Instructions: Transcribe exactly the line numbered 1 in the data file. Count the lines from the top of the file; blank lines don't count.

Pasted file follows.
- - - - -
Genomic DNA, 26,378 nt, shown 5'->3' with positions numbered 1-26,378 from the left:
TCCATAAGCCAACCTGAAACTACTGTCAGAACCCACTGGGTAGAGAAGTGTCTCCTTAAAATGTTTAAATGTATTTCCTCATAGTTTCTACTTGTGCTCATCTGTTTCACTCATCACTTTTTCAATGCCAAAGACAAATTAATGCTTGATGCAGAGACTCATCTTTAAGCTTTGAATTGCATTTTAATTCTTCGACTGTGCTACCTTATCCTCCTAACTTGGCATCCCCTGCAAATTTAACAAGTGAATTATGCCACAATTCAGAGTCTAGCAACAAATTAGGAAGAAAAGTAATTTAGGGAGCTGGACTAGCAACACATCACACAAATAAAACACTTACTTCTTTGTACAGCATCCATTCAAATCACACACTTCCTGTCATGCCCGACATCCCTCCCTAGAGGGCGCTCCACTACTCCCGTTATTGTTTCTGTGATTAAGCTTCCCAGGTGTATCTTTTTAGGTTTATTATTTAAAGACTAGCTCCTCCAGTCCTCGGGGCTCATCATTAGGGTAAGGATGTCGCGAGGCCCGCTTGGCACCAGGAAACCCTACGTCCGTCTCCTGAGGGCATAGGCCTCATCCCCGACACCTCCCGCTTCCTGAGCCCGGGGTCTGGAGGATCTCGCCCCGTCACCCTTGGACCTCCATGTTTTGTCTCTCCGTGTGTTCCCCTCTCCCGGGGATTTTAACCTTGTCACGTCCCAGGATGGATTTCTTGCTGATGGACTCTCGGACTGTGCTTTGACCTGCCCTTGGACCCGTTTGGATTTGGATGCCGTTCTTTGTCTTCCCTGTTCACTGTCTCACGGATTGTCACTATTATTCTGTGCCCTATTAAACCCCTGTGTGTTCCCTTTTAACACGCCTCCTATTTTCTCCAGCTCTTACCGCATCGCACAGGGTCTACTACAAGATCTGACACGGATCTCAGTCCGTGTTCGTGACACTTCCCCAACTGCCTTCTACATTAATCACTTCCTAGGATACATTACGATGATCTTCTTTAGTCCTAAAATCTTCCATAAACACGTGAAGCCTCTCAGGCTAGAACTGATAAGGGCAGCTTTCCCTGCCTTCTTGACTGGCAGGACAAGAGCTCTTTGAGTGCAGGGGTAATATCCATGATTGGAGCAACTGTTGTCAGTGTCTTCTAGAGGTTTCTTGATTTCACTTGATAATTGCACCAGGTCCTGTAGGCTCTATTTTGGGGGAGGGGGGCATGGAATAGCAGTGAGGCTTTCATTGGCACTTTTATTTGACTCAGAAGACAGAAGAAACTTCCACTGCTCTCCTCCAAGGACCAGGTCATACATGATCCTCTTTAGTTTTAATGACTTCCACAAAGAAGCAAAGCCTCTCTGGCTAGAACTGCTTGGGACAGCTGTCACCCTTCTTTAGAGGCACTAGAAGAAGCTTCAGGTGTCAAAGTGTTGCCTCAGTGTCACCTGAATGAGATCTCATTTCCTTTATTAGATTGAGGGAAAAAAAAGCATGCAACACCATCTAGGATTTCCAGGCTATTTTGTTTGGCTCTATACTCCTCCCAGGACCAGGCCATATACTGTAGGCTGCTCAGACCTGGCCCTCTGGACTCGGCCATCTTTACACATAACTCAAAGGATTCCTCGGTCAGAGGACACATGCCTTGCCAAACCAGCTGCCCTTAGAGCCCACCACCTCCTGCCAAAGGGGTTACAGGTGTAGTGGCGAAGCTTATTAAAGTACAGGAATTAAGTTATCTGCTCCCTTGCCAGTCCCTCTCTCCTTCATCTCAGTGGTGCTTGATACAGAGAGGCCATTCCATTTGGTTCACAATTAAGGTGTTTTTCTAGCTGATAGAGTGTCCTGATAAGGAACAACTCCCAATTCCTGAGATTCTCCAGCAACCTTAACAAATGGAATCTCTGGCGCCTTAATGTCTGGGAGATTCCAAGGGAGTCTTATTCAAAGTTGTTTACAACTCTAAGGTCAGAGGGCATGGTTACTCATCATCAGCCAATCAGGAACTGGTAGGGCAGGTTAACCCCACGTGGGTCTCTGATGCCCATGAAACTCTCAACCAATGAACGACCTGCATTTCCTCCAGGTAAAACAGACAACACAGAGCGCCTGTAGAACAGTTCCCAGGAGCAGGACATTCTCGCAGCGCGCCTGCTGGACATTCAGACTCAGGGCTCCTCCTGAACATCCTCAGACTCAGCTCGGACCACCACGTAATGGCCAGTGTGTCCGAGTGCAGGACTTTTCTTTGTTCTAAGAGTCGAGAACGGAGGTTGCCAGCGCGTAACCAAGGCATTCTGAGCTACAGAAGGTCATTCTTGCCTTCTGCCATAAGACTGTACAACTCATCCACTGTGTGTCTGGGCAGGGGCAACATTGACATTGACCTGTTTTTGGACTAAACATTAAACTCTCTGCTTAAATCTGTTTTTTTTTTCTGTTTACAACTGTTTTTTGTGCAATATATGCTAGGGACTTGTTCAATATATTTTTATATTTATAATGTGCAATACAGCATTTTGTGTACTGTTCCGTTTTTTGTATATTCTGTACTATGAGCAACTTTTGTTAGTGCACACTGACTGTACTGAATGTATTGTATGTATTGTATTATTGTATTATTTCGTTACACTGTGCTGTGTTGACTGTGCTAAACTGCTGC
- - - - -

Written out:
Genomic DNA, 26,378 nt, shown 5'->3' with positions numbered 1-26,378 from the left: